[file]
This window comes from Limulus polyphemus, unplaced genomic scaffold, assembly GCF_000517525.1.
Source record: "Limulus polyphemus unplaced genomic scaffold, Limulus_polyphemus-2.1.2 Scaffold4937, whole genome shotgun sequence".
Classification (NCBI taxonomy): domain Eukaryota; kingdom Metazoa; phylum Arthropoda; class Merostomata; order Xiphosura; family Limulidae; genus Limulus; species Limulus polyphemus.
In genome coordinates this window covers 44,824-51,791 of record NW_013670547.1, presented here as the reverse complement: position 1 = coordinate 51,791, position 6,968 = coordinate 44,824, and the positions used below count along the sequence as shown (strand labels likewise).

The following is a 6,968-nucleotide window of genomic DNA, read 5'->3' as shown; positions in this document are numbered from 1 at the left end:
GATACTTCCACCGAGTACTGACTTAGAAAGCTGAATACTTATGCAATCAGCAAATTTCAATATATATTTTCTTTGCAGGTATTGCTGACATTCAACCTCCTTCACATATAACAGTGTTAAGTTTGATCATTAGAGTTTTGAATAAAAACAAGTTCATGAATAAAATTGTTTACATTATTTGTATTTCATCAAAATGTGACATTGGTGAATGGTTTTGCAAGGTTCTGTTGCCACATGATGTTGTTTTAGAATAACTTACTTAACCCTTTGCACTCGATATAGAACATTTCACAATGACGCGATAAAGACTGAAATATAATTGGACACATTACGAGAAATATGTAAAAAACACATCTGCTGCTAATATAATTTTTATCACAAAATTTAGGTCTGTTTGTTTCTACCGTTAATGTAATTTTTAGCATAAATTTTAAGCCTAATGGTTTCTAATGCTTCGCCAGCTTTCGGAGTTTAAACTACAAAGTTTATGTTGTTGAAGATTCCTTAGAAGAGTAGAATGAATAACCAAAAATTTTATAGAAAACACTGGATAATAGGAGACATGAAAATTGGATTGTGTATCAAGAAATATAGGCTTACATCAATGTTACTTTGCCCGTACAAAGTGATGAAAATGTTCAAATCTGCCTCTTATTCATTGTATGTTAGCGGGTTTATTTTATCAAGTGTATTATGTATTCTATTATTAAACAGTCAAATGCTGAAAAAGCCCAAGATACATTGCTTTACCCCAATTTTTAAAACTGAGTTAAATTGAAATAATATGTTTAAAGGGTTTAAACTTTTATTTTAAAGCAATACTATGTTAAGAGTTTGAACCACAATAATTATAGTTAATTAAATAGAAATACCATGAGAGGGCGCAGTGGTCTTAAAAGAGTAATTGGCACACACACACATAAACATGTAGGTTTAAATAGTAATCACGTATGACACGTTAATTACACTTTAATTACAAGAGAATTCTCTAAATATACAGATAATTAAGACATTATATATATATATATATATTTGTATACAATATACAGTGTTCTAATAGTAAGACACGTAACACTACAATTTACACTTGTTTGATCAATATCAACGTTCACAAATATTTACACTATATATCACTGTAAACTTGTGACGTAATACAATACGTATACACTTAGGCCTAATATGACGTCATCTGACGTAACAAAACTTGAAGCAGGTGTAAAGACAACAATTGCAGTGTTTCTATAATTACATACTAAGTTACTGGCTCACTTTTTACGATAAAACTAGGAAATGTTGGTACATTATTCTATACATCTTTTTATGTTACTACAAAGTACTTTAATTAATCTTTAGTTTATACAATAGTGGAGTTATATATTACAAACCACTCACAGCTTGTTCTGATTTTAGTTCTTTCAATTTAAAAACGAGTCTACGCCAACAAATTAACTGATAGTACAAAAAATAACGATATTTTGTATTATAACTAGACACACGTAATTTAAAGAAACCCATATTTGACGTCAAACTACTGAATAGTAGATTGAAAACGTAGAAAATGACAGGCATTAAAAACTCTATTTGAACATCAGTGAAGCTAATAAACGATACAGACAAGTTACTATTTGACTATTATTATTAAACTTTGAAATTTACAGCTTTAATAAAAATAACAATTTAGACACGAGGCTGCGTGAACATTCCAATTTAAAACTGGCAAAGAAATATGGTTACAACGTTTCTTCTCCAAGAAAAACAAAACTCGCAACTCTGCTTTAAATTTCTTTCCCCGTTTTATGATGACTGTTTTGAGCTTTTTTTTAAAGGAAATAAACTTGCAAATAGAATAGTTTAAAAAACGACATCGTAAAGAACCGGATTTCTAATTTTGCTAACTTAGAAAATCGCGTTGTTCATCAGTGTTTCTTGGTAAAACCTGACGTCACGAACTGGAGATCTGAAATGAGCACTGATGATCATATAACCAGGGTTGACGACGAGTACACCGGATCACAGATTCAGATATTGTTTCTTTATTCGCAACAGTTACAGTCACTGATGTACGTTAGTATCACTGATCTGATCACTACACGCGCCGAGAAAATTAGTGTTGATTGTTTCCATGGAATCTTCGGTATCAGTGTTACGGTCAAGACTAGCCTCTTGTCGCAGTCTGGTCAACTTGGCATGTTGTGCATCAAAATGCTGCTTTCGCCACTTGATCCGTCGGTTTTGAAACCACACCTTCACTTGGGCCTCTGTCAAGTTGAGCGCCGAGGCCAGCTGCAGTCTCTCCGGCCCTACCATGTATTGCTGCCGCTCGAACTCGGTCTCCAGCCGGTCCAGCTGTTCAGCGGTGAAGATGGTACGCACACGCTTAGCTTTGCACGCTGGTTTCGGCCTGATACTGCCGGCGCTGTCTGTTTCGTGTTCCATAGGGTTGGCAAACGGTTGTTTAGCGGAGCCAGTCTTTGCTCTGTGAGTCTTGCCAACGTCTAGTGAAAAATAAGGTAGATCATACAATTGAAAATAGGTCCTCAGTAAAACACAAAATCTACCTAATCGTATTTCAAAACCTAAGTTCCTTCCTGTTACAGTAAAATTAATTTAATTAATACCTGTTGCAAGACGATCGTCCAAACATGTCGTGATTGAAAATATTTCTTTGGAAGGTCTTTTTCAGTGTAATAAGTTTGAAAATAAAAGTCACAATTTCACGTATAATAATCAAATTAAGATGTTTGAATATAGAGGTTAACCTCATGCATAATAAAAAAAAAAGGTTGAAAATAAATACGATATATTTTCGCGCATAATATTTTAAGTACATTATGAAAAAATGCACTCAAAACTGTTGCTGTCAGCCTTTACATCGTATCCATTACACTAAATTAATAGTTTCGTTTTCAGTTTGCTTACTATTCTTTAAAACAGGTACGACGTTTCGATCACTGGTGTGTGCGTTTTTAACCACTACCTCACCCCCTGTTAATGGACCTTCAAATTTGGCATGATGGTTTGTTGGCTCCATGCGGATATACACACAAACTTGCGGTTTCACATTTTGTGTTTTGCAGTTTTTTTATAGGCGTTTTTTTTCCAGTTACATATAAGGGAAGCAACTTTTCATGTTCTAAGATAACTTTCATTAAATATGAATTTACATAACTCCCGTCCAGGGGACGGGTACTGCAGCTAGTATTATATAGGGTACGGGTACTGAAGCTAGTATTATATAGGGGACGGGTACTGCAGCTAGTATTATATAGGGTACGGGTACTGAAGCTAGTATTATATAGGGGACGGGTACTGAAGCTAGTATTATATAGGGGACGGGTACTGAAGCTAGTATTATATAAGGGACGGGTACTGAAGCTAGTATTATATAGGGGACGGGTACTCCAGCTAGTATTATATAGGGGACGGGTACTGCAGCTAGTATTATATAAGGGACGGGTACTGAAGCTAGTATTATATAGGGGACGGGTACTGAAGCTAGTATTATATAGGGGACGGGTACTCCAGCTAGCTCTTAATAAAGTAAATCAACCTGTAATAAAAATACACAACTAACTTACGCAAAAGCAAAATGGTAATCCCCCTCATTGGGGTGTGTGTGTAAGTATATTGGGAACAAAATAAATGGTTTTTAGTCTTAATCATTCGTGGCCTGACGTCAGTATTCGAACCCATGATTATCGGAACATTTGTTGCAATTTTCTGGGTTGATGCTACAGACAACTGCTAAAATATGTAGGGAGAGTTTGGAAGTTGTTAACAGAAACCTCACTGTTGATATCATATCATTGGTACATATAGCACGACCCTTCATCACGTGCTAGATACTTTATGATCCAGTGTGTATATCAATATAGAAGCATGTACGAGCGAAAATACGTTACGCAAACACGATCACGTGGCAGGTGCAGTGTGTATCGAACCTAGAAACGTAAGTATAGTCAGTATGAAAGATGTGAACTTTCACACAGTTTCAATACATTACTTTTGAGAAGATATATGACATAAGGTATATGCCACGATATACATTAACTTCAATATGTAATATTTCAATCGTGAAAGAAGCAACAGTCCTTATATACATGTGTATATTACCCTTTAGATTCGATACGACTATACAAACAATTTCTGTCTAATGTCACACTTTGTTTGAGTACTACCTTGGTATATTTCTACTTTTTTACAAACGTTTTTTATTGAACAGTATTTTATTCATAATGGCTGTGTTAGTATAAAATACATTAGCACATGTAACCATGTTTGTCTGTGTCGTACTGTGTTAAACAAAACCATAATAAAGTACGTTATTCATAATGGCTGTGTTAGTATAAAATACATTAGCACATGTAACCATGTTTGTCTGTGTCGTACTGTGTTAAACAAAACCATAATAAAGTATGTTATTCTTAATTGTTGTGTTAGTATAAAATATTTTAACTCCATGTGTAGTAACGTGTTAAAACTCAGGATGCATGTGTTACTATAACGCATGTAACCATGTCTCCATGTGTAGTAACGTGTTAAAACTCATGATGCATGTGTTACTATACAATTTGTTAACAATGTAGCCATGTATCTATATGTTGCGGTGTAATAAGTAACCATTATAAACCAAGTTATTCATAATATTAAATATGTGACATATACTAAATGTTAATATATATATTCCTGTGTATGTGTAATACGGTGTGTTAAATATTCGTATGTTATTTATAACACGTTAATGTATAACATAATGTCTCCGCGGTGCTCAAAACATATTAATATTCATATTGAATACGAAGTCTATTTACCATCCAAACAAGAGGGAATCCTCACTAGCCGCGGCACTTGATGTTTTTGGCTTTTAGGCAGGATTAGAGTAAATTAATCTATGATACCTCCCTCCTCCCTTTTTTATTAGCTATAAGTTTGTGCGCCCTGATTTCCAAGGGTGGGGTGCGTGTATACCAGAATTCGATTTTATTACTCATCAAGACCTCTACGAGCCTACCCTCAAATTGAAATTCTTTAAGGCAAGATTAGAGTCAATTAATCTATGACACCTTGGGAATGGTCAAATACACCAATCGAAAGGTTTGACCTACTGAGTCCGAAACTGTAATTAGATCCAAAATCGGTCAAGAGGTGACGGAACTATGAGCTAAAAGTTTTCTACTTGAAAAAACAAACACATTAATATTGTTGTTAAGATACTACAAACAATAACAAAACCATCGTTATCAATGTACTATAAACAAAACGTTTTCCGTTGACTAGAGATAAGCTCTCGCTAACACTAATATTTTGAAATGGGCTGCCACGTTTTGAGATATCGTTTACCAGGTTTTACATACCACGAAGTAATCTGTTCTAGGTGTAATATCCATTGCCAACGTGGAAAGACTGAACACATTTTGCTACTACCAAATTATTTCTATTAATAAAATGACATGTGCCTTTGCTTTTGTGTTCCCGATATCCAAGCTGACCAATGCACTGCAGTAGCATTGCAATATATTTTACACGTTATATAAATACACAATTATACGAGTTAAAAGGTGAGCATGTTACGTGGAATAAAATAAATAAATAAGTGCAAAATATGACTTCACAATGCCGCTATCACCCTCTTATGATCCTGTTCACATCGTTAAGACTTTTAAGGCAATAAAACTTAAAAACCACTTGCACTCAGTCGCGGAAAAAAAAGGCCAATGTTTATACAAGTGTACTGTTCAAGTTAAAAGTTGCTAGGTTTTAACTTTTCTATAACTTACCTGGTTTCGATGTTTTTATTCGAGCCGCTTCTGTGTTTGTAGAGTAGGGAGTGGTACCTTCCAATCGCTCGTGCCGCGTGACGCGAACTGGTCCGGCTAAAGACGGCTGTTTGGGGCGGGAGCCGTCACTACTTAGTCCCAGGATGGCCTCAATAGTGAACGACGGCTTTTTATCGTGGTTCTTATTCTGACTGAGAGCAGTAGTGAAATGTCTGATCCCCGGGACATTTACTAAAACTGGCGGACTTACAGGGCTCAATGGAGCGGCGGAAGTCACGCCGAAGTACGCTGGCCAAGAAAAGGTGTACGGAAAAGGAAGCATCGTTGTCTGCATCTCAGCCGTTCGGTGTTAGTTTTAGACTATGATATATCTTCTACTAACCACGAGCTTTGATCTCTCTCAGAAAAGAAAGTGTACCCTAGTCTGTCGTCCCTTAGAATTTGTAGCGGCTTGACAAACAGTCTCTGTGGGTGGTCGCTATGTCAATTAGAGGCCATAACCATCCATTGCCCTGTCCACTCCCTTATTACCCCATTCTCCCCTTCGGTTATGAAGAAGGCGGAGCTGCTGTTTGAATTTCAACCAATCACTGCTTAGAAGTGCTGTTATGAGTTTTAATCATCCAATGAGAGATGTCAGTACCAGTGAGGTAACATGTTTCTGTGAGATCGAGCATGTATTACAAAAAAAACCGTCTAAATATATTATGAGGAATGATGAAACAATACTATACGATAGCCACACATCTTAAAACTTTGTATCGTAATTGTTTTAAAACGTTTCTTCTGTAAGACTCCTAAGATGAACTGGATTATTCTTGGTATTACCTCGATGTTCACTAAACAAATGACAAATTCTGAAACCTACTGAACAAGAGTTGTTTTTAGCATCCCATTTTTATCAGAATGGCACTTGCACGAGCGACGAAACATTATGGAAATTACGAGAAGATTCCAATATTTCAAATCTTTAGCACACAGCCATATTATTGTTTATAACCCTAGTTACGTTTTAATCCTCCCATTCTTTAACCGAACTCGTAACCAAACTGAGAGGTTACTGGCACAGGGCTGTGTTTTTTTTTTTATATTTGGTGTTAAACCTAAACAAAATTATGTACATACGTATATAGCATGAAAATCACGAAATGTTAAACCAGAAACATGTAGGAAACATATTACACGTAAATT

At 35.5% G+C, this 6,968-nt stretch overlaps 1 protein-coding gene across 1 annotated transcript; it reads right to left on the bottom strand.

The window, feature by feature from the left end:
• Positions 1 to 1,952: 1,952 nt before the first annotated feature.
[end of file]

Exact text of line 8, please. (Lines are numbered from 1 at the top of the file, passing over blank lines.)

The window, feature by feature from the left end: